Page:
Editorial: Browser games are here to stay!
When you talk about browser games, many people think of SeeThru’s helicopter game, played to pass the time. It’s the one where the amount of clicking on the mouse translates to how high a helicopter flies as it navigates jutting rocks on its trip through a cave. And most people think of the Adobe Flash programme loading and providing hours of entertainment, minimalist graphics, and simple gameplay all hosted in a tab onscreen between Facebook and eBay. But in reality, browser games are so much more –- and have evolved tremendously over the past twenty years.
From their simple start in the mid-1990s with football-themed Hattrick, literature-inspired Grendel’s Cave, and Earth:2025 (now renamed Earth Empires), an MMORPG, that allowed people to try their hand at running the world –- browser games took off. Originally billed as “one-click” games, early browser favourites featured just one mouse button being used in a simple, repetitive motion, the speed at which you have to process what’s happening on screen increasing with each difficulty level. Retaining this basic feature, browser games have evolved. The popularity of persistent gameplay – in which the game world exists even when nobody interacts with it, as can be seen through MMORPGs and arguably launched by 2004’s World of Warcraft – meant that browser games had to increase the technology both at the front and back end in order to host the games.
Browser games can span the appealing gameplay of enduring classic Doom, the tower-defence excitement of Kingdom Rush, or the visually rewarding Gold Miner. But they can also document the stark simplicity of A Dark Room, which is a text-based “thrive and survive” multiple choice game of survival in the Middle Ages, and Alter Ego, which is an evolution of the classic Activision game and reminiscent of The Sims if the Sims themselves were flashcards (getting married, getting a job, having kids etc.).
The excitement of the game doesn’t necessarily come from the graphics. Instead, it comes from the compelling gameplay. Early success on easy levels gives a boost and spurs the player on to try to go as far as they can. Knockbacks are common, but having another chance to try to surpass your personal record is part of the fun. The advent of the smartphone – and the gameplay featured on it using touchscreen technology – has affected the popularity of browser games. As 192 million people in the US play games on their smartphone in 2017 – and 18% even admit to doing it at work, accruing a smartphone gaming revenue of $3.31 billion a year – the numbers have clearly affected browser gaming. Mark Klocek identified a drop in browser game portal visitors in the past three years, on both top and second-tier gaming portals, by thousands. However, the silver lining Mark takes away is that the drops have occurred and visitors look to be stabilising. The reason for this is likely the increase in smartphones that host games in the same style, as well as the saturation of the market for the dropped visitors.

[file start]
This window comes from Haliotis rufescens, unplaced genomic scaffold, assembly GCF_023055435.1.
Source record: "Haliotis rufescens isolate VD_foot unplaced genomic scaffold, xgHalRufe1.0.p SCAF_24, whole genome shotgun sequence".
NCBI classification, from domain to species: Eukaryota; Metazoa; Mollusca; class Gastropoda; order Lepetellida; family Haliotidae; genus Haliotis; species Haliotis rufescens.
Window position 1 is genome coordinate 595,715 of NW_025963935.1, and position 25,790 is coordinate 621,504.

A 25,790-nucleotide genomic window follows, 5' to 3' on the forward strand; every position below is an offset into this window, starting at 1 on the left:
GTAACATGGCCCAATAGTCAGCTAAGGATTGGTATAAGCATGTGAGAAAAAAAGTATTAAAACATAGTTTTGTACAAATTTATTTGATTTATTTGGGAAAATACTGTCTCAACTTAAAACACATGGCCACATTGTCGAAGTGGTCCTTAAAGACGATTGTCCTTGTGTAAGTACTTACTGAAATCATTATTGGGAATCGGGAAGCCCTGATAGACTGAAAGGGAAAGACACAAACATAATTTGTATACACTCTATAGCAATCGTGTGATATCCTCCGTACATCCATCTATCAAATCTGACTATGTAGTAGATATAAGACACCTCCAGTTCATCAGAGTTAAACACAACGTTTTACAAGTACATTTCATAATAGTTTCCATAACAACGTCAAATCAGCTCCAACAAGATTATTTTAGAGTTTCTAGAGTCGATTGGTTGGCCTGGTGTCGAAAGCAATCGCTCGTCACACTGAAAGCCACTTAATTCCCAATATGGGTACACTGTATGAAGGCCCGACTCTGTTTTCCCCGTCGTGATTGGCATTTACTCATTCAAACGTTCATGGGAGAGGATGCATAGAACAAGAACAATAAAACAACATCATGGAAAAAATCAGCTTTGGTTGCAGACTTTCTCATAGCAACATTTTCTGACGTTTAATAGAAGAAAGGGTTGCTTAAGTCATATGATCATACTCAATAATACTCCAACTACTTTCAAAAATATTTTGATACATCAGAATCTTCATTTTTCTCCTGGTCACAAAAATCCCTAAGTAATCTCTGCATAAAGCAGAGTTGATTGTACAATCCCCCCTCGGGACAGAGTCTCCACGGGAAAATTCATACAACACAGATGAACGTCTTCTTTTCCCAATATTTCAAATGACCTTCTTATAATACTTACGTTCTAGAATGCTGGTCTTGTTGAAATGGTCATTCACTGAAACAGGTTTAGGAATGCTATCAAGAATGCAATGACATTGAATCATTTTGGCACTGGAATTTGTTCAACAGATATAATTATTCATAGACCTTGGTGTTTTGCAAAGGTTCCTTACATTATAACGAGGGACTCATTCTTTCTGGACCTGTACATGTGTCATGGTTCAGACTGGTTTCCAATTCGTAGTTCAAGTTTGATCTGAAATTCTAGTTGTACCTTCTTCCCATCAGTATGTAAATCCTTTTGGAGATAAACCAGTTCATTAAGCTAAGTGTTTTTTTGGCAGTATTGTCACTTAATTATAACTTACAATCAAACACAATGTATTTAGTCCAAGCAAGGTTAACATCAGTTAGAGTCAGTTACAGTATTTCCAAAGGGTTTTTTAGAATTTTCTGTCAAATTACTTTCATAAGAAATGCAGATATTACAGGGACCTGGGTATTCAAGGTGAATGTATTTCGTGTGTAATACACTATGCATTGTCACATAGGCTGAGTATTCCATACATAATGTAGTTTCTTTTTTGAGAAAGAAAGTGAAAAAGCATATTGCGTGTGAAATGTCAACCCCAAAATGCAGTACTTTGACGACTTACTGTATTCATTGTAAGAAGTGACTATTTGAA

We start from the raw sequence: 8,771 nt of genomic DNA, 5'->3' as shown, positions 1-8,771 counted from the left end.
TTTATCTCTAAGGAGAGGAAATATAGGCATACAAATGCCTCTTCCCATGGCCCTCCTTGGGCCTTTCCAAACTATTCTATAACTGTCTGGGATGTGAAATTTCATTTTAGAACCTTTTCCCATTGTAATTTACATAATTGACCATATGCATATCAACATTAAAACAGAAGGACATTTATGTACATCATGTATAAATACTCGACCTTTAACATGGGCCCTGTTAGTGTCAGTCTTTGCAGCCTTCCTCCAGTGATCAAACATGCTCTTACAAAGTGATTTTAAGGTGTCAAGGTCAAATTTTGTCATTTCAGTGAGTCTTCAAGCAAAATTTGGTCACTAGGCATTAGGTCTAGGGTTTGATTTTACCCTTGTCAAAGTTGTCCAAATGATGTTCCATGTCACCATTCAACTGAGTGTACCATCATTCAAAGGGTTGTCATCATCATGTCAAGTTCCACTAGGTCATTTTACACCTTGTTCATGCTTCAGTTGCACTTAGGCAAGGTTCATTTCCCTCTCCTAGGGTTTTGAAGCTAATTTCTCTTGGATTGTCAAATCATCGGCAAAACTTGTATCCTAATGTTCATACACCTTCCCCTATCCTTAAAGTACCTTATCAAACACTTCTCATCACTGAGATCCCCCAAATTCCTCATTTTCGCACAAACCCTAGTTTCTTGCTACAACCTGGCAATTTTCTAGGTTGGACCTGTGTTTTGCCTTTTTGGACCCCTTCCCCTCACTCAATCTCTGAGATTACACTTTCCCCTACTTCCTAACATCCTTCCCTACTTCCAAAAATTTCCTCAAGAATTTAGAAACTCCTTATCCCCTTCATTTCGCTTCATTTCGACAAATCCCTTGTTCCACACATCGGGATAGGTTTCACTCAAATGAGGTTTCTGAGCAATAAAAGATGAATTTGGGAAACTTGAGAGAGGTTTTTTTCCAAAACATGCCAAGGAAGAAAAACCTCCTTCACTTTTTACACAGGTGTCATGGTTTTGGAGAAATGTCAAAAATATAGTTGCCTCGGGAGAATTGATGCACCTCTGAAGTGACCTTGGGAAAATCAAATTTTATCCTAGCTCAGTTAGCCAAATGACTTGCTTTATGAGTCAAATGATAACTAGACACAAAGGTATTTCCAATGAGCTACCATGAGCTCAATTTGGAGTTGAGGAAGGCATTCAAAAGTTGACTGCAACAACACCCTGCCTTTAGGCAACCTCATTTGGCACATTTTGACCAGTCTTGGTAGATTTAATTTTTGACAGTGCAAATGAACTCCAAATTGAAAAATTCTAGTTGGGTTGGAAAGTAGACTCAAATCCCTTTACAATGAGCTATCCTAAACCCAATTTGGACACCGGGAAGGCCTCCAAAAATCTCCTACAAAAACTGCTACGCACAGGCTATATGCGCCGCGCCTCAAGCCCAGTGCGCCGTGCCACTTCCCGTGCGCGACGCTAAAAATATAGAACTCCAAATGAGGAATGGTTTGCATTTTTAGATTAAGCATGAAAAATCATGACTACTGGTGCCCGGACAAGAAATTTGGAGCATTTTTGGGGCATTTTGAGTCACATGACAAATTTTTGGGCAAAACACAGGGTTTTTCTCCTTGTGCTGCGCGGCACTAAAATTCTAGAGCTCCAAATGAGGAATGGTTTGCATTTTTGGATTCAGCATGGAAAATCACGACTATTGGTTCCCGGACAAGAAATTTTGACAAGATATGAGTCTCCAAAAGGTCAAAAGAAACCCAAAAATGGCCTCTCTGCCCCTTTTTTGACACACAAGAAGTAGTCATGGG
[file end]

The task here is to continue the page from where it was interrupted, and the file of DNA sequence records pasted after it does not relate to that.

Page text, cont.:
Simplicity is the Key to Browser Game Success
Certain games are made all the better for being browser games –- no unnecessary loading and the ability to dip in and out and play quickly are just two of the advantages. As we noted in an earlier posting, several Macintosh titles have been added via the Internet Arcade to be played via a browser server. The easy play style (Minecraft, for example, would be the antithesis of a browser game –- laborious world-building, greedy graphical demands, and complex manoeuvres in-game) stands in browser games’ favour. Indeed, in 2016 card, puzzle, arcade, and word games accounted for 38% of online gameplay amongst US gamers.
Since 2010, there have already been seven releases of puzzle success, Cut the Rope, a popular mobile title that involves slicing across the touchscreen to cut a rope to release prizes, and was first developed for the PC. In the iGaming sector, something we’ve covered a lot on Armchair Arcade, there are literally hundreds of online slot machines that require very little practice, as online gambling brands show in their list of slots rules that briefly outline the entirety of the game, equipping players with the instant know-how to start playing immediately.
Flash and HTML5 technologies are the most popular for browser games, with Flash arguably having the least amount of frame skips for extended play time. Yet, Flash isn’t natively supported on mobile devices and HTML5 is gaining ground. The battle of the plug-ins may further reinvigorate the browser games market – especially with the possible addition of better technologies in line with advancements in other areas of gaming, e.g., live social interaction and virtual reality (VR).
Browser games still remain popular, as the game ranking on Browser Game List shows –- 917,238 independent votes were logged on the site. With players’ habits changing constantly, the browser game may take the occasional drop in followers, but as the figures show, there will always be the diehard fans, and newcomers eager to see what the fuss is about. Nothing can aid in the art of procrastination better than loading up a tab and playing a game in the space of mere seconds.